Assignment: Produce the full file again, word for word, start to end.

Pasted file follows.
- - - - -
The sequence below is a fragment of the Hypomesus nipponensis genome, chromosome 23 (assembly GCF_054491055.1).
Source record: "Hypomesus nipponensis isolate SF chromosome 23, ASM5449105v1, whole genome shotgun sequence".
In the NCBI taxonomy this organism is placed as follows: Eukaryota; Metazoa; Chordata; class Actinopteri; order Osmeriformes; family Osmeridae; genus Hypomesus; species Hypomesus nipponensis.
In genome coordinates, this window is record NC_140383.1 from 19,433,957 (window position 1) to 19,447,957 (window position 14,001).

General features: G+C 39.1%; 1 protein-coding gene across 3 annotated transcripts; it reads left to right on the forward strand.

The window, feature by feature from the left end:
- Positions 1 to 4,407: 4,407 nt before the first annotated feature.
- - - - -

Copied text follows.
The sequence below is a fragment of the Hypomesus nipponensis genome, chromosome 23 (assembly GCF_054491055.1).
Source record: "Hypomesus nipponensis isolate SF chromosome 23, ASM5449105v1, whole genome shotgun sequence".
In the NCBI taxonomy this organism is placed as follows: Eukaryota; Metazoa; Chordata; class Actinopteri; order Osmeriformes; family Osmeridae; genus Hypomesus; species Hypomesus nipponensis.
In genome coordinates, this window is record NC_140383.1 from 19,433,957 (window position 1) to 19,447,957 (window position 14,001).

General features: G+C 39.1%; 1 protein-coding gene across 3 annotated transcripts; it reads left to right on the forward strand.

The window, feature by feature from the left end:
- Positions 1 to 4,407: 4,407 nt before the first annotated feature.